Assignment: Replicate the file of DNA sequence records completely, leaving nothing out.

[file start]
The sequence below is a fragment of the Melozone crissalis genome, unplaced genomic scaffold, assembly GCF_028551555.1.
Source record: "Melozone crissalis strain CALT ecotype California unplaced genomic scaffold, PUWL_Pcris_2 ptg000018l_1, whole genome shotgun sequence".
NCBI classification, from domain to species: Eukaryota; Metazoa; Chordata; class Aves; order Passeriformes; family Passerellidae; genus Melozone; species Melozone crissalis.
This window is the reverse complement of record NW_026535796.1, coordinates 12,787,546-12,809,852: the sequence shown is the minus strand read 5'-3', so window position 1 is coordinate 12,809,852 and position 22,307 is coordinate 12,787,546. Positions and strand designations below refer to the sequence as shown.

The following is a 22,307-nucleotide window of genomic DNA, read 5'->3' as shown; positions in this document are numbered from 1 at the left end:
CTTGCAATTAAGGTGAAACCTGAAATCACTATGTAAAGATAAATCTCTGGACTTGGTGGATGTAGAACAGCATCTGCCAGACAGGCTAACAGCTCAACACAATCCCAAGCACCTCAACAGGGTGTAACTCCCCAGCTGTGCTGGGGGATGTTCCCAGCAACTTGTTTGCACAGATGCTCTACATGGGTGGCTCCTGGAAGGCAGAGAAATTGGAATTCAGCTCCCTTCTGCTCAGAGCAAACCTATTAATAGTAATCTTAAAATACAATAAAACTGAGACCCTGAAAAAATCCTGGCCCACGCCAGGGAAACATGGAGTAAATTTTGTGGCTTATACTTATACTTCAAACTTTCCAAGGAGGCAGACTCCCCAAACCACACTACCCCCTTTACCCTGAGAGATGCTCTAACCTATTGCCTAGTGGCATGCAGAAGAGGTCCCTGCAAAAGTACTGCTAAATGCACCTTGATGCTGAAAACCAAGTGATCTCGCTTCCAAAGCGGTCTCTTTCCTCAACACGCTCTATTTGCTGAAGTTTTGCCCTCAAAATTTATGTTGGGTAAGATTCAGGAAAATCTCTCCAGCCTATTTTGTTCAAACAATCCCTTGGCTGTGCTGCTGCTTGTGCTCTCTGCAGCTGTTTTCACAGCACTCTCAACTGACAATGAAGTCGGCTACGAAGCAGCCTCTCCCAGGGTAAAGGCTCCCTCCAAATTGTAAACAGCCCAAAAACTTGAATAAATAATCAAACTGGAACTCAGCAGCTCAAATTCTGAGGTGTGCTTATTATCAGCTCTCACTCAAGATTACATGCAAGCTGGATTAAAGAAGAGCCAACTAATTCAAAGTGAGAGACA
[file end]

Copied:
The sequence below is a fragment of the Melozone crissalis genome, unplaced genomic scaffold, assembly GCF_028551555.1.
Source record: "Melozone crissalis strain CALT ecotype California unplaced genomic scaffold, PUWL_Pcris_2 ptg000018l_1, whole genome shotgun sequence".
NCBI classification, from domain to species: Eukaryota; Metazoa; Chordata; class Aves; order Passeriformes; family Passerellidae; genus Melozone; species Melozone crissalis.
This window is the reverse complement of record NW_026535796.1, coordinates 12,787,546-12,809,852: the sequence shown is the minus strand read 5'-3', so window position 1 is coordinate 12,809,852 and position 22,307 is coordinate 12,787,546. Positions and strand designations below refer to the sequence as shown.

The following is a 22,307-nucleotide window of genomic DNA, read 5'->3' as shown; positions in this document are numbered from 1 at the left end:
CTTGCAATTAAGGTGAAACCTGAAATCACTATGTAAAGATAAATCTCTGGACTTGGTGGATGTAGAACAGCATCTGCCAGACAGGCTAACAGCTCAACACAATCCCAAGCACCTCAACAGGGTGTAACTCCCCAGCTGTGCTGGGGGATGTTCCCAGCAACTTGTTTGCACAGATGCTCTACATGGGTGGCTCCTGGAAGGCAGAGAAATTGGAATTCAGCTCCCTTCTGCTCAGAGCAAACCTATTAATAGTAATCTTAAAATACAATAAAACTGAGACCCTGAAAAAATCCTGGCCCACGCCAGGGAAACATGGAGTAAATTTTGTGGCTTATACTTATACTTCAAACTTTCCAAGGAGGCAGACTCCCCAAACCACACTACCCCCTTTACCCTGAGAGATGCTCTAACCTATTGCCTAGTGGCATGCAGAAGAGGTCCCTGCAAAAGTACTGCTAAATGCACCTTGATGCTGAAAACCAAGTGATCTCGCTTCCAAAGCGGTCTCTTTCCTCAACACGCTCTATTTGCTGAAGTTTTGCCCTCAAAATTTATGTTGGGTAAGATTCAGGAAAATCTCTCCAGCCTATTTTGTTCAAACAATCCCTTGGCTGTGCTGCTGCTTGTGCTCTCTGCAGCTGTTTTCACAGCACTCTCAACTGACAATGAAGTCGGCTACGAAGCAGCCTCTCCCAGGGTAAAGGCTCCCTCCAAATTGTAAACAGCCCAAAAACTTGAATAAATAATCAAACTGGAACTCAGCAGCTCAAATTCTGAGGTGTGCTTATTATCAGCTCTCACTCAAGATTACATGCAAGCTGGATTAAAGAAGAGCCAACTAATTCAAAGTGAGAGACA